Carlos Bulosan emigrated to the United States from his native Philippines in 1930. Like countless other young men who had been driven to the United States by the promise of better jobs, Bulosan found instead the crushing defeats of the worst economic depression in U.S. history. The story of his struggles during the 1930’s and early 1940’s, chronicled in the autobiographical America Is in the Heart (1946), had a profound impact on ethnic writing after it was republished by the University of Washington Press in 1973.
It is difficult to piece together Bulosan’s real life story, in part because his most important literary legacy is itself a creative mix of fact and fiction. Even the basic outline of his life is in some dispute: Scholars disagree about the date of his birth, the date and location of his death, and his age when he died. What is known is that he was born in the village of Mangusmana, near Binalonan (in Pangasinan province, on the island of Luzon) in the Philippines and was one of several children. Like many rural Filipino families at that time, his parents suffered economic hardship due in part to U.S. colonialism. He completed only three years of schooling and, drawn to the United States by the promises of wealth and education and the dream of becoming a writer, he followed two older brothers and purchased a steerage ticket to Seattle for seventy-five dollars, arriving on July 22, 1930, while still a teenager. He would never return to the Philippines, and he would never become an American citizen. He worked at a series of low-paying jobs in an Alaskan fish cannery and as a fruit and vegetable picker in Washington and California. Conditions in the early 1930’s were miserable for all migrant workers (as documented in John Steinbeck’s 1939 novel The Grapes of Wrath) but particularly for Filipinos (then called “Pinoys”) such as Bulosan, and he experienced racial discrimination and poverty. However, he slowly improved his English, befriended other immigrant laborers suffering similar conditions, and soon was writing for and editing union and immigrant papers such as...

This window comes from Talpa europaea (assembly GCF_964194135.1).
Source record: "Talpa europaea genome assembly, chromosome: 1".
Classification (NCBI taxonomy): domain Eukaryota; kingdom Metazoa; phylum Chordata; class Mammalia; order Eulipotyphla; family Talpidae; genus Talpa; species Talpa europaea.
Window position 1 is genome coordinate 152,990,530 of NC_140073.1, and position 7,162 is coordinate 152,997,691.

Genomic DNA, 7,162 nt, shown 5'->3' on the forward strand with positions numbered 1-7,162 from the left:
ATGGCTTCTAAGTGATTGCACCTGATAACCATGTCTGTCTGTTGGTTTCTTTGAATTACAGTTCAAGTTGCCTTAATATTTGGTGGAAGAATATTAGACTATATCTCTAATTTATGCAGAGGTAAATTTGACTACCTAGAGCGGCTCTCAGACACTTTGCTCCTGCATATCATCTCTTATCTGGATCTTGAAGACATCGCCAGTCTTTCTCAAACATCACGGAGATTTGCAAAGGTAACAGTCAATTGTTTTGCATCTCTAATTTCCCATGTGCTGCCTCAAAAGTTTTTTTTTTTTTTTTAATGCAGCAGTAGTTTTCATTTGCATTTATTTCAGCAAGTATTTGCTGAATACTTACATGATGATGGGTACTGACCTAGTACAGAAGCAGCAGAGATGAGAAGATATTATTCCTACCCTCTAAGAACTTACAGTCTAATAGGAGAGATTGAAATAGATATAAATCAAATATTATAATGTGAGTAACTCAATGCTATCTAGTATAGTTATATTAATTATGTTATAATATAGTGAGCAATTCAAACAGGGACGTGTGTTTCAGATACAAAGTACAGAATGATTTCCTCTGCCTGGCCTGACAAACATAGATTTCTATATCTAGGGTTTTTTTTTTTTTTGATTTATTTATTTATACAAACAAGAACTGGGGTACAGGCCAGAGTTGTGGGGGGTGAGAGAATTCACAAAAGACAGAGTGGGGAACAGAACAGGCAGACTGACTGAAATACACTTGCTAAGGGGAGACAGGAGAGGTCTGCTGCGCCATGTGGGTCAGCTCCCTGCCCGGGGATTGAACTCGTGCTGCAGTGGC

(The entire section is 866 words.)